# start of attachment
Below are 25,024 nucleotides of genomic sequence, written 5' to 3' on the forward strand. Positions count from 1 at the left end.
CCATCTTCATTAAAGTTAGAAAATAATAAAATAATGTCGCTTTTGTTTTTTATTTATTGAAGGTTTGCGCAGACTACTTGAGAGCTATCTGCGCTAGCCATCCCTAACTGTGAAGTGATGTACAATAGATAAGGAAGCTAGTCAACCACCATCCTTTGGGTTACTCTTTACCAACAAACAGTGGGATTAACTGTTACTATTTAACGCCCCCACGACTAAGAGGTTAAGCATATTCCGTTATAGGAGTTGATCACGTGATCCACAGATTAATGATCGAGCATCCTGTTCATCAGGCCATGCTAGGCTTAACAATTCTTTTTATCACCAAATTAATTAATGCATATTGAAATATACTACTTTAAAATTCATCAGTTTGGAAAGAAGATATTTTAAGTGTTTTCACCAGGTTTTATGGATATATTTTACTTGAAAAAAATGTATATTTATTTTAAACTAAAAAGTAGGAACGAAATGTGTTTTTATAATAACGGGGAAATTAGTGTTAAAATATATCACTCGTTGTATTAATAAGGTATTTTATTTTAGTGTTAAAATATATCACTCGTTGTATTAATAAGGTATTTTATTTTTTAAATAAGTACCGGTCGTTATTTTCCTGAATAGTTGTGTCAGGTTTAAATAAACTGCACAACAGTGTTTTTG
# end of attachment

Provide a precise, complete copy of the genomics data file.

Below are 25,024 nucleotides of genomic sequence, written 5' to 3' on the forward strand. Positions count from 1 at the left end.
CCATCTTCATTAAAGTTAGAAAATAATAAAATAATGTCGCTTTTGTTTTTTATTTATTGAAGGTTTGCGCAGACTACTTGAGAGCTATCTGCGCTAGCCATCCCTAACTGTGAAGTGATGTACAATAGATAAGGAAGCTAGTCAACCACCATCCTTTGGGTTACTCTTTACCAACAAACAGTGGGATTAACTGTTACTATTTAACGCCCCCACGACTAAGAGGTTAAGCATATTCCGTTATAGGAGTTGATCACGTGATCCACAGATTAATGATCGAGCATCCTGTTCATCAGGCCATGCTAGGCTTAACAATTCTTTTTATCACCAAATTAATTAATGCATATTGAAATATACTACTTTAAAATTCATCAGTTTGGAAAGAAGATATTTTAAGTGTTTTCACCAGGTTTTATGGATATATTTTACTTGAAAAAAATGTATATTTATTTTAAACTAAAAAGTAGGAACGAAATGTGTTTTTATAATAACGGGGAAATTAGTGTTAAAATATATCACTCGTTGTATTAATAAGGTATTTTATTTTAGTGTTAAAATATATCACTCGTTGTATTAATAAGGTATTTTATTTTTTAAATAAGTACCGGTCGTTATTTTCCTGAATAGTTGTGTCAGGTTTAAATAAACTGCACAACAGTGTTTTTG